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6

The term "paleoburrow" started spreading more largely around 2010 when geologists discovered the first such burrows in Brazil and forged the Portuguese word paleotocas as a word for word translation from English (tocas → tunnel/burrow)1. But it looks as if the word hasn't yet got an acknowledged translation in French. I haven't found a scientific ...


-1

Paleo is paleon in French, yet I've never heard of such a word which would be a mix of the previous with Burrow (or something else that means hole, tunnel, etc.). We would most probably use two words or a full sentence to say that in French. But I think I have the answer you are looking for : terrier. It means the same thing physically, but the difference is ...


1

There seems to be no specific term, and these lairs would be referred to often as "tunnels". Ces tunnels creusés il y a 10 000 ans seraient l’oeuvre de paresseux géants In this second article the term used is "terrier", which is a more specific term ("burrow", "hole", in English). Ulyces Quite conceivably, then, those ...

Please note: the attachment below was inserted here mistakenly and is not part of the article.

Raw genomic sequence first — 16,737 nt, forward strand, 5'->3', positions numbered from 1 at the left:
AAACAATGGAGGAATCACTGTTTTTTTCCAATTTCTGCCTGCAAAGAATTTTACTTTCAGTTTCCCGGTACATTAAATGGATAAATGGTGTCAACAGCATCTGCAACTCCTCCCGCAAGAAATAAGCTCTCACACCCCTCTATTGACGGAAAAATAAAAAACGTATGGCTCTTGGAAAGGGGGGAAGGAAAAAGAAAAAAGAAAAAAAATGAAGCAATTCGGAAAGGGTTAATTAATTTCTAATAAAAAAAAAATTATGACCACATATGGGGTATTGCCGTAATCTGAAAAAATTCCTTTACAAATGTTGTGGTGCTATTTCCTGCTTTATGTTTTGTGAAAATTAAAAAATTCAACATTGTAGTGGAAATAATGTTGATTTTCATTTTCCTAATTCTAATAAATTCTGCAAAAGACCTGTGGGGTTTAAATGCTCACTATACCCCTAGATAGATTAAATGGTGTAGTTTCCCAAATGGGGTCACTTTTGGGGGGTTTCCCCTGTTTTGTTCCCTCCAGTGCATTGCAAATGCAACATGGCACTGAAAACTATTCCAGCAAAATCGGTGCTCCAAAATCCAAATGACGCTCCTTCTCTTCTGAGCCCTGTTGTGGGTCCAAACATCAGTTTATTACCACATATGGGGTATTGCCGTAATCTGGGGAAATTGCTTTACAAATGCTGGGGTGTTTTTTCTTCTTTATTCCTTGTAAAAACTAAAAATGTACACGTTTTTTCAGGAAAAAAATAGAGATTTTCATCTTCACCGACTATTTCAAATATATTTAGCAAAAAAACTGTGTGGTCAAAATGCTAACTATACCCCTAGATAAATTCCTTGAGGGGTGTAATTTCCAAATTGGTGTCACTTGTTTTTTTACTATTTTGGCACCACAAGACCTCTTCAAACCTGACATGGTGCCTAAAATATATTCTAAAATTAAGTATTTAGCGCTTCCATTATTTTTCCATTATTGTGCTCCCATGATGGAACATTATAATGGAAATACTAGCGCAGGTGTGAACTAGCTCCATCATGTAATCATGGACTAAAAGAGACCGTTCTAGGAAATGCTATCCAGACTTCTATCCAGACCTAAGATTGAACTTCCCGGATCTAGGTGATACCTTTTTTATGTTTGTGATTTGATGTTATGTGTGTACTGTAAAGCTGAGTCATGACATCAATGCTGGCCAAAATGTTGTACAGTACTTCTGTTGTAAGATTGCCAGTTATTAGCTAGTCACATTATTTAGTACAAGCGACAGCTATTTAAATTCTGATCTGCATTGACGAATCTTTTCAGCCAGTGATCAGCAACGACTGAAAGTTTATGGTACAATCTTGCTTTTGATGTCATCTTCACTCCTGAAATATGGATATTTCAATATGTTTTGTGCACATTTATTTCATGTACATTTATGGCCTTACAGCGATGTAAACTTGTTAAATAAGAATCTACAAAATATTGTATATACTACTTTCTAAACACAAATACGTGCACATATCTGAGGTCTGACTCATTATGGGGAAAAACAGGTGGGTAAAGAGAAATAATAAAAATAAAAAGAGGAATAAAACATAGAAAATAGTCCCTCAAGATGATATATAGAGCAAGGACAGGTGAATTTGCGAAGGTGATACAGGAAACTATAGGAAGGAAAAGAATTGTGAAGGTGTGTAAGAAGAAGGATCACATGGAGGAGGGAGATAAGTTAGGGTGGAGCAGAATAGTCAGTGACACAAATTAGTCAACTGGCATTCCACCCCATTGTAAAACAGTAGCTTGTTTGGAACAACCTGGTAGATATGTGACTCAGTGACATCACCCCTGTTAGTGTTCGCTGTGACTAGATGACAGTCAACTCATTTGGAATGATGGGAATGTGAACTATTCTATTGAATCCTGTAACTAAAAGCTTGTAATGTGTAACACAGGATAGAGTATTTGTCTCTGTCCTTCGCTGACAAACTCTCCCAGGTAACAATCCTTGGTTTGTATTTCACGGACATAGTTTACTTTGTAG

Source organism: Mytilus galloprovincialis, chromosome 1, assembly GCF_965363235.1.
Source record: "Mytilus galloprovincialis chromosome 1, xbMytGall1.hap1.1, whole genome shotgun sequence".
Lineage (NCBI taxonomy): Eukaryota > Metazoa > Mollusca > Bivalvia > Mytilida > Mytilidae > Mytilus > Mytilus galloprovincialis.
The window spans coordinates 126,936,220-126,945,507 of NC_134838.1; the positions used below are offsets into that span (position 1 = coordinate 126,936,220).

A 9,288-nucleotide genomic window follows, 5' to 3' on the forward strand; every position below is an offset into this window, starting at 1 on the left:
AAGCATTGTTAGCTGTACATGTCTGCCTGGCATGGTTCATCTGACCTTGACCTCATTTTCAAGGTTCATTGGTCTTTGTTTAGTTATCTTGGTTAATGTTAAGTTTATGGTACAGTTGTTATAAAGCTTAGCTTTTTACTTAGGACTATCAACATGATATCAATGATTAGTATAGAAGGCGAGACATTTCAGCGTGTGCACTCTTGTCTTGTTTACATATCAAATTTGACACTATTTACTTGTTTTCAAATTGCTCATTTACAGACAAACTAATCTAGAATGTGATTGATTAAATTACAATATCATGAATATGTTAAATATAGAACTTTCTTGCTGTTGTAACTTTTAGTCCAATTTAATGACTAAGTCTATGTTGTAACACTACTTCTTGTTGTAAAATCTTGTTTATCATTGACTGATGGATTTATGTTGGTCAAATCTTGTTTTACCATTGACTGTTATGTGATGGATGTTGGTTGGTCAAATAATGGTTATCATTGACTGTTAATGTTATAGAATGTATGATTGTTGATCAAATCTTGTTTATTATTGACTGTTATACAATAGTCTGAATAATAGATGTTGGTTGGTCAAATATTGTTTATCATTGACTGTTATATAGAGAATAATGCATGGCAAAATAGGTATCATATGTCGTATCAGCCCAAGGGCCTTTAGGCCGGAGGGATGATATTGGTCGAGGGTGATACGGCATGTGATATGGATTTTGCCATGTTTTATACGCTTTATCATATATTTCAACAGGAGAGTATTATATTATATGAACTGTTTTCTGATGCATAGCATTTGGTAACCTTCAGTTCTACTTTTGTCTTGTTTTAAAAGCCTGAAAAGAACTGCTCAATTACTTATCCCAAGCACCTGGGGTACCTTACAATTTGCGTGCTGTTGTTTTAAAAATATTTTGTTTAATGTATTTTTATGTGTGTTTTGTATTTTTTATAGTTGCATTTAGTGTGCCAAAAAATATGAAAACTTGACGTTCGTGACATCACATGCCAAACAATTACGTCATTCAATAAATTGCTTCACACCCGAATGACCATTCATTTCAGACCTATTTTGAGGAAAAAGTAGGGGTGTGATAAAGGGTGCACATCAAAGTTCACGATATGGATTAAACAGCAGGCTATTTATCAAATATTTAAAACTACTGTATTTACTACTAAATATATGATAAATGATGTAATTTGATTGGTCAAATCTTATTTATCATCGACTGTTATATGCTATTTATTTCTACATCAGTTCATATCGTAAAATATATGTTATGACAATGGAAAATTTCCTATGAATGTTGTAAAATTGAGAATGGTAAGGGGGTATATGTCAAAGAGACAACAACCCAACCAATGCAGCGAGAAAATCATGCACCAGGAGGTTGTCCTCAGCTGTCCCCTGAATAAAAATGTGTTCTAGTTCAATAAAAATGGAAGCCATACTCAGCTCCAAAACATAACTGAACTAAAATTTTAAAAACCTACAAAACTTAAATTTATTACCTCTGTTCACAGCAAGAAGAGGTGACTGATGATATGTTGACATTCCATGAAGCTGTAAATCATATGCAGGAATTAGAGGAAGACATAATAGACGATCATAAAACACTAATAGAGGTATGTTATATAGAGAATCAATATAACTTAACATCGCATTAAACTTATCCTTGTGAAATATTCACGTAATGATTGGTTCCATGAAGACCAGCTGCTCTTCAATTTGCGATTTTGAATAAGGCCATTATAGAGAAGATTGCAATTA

3

1- When was the word "ambigu" first used with the sense of "meal with all items served at the same time"? The word ambigu used as a noun meaning Repas où l'on sert à la fois les viandes et le dessert can be found before the date mentioned in the question (1751) since we find it in the Mémoire de la vie du comte de Gramont that was ...


0

My fourth great grandfather Colonel the Baron George Frederick Wilhelm von Pfeiltizer genannt Franck, a Russian Courland Prussian officer and Pour le Merit winner who had been drafted by the Duke of York held one of these parties. It was called a déjeuné à l'ambigu held in Cheltenham in 1810. His military service had been in the French language as de ...


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